Author: By Shreeya Nanda, Senior medwireNews Reporter
medwireNews: Data from a global hospital-based registry show that among children and adolescents with cancer and SARS-CoV-2 infection, a fifth developed severe or critical illness and the mortality rate, albeit low, was higher than that seen in the general paediatric population.
The researchers point out, however, that despite the high incidence of severe and critical COVID-19 illness, “most patients recovered without advanced support needs.”
They report on 1319 patients younger than 19 years who were included in the hospital-based Global Registry of COVID-19 in Childhood Cancer between 15 April 2020 and 1 February 2021 after receiving a laboratory-confirmed diagnosis of SARS-CoV-2 infection, and had a complete 30-day follow-up. Participants had a current or past diagnosis of cancer or had undergone haematopoietic stem cell transplantation.
Just over a third (35.0%) of 1301 participants remained asymptomatic and 45.0% had a mild or moderate infection, while 19.9% had severe or critical illness, where critical illness was defined as organ dysfunction, intubation or death due to COVID-19, and severe illness as a requirement for a higher level of care or oxygen support greater than a regular nasal cannula or facemask.
In all, 50 of the 83 deaths in the cohort were attributed to COVID-19, which gave a mortality rate of 3.8% for the infection.
This rate “is considerably lower than the 13–28% reported in adults with cancer; however, it is disproportionately high compared with [the] 0.01–0.70% mortality in cohorts of general paediatric patients”, note Sheena Mukkada, from St Jude Children’s Research Hospital in Memphis, Tennessee, USA, and collaborators in The Lancet Oncology.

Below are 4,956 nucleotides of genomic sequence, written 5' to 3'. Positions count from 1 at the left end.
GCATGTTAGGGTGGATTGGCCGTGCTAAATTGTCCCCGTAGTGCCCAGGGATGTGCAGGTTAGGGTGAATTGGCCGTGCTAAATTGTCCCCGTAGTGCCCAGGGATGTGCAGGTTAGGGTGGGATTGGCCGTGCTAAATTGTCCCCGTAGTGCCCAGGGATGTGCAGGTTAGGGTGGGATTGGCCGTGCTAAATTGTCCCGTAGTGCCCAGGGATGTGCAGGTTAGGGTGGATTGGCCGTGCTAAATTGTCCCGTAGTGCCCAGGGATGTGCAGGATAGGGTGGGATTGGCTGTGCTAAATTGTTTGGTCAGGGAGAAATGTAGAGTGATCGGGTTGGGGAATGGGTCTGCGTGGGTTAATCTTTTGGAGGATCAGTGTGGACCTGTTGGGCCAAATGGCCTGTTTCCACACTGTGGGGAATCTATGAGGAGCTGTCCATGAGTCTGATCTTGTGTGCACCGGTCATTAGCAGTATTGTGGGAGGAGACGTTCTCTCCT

Factors significantly associated with COVID-19 disease severity in multivariable analysis were an age of 15–18 years versus 1–9 years (odds ratio [OR]=1.6), intensive cancer treatment (OR=1.8) and absolute neutrophil and lymphocyte counts of 500 cells/mm3 or fewer and 300 cells/mm3 or fewer, respectively (ORs=1.8 and 2.5).
Severe disease was also significantly more likely in participants from low- or lower middle-income countries and upper middle-income countries relative to those from high-income countries (ORs=5.8 and 1.6, respectively).
Sheena Mukkada and colleagues found that 609 (55.8%) of the 1092 patients who were receiving anticancer treatment experienced some modification to therapy, including withholding of chemotherapy (80.0%), chemotherapy dose reduction (13.1%), and delays to surgery (6.7%) and radiotherapy (4.1%).
And multivariable analysis showed that participants from upper middle-income countries and those with haematological malignancies excluding acute lymphoblastic leukaemia or lymphoma were significantly less likely to experience treatment modifications than their counterparts from high-income countries and those with solid tumours, respectively (OR=0.5 for both comparisons).
By contrast, the presence of comorbidities and symptomatic COVID-19 were significantly associated with an increased likelihood of anticancer therapy modifications (ORs=1.6 and 1.8, respectively).
“This report provides important data to support frontline clinicians making data-driven decisions about COVID-19 management, governments making prioritisation decisions, and health-care societies and organisations developing evidence-based guidelines”, say the study authors.
But they add: “Our study design did not allow us to assess the drivers of interruption or its effect on overall survival or other important metrics, which merit further study.”
Mukkada S, Bhakta N, Chantada GL, et al. Global characteristics and outcomes of SARS-CoV-2 infection in children and adolescents with cancer (GRCCC): a cohort study. Lancet Oncol; Advance online publication 26 August 2021. doi: 10.1016/S1470-2045(21)00454-X
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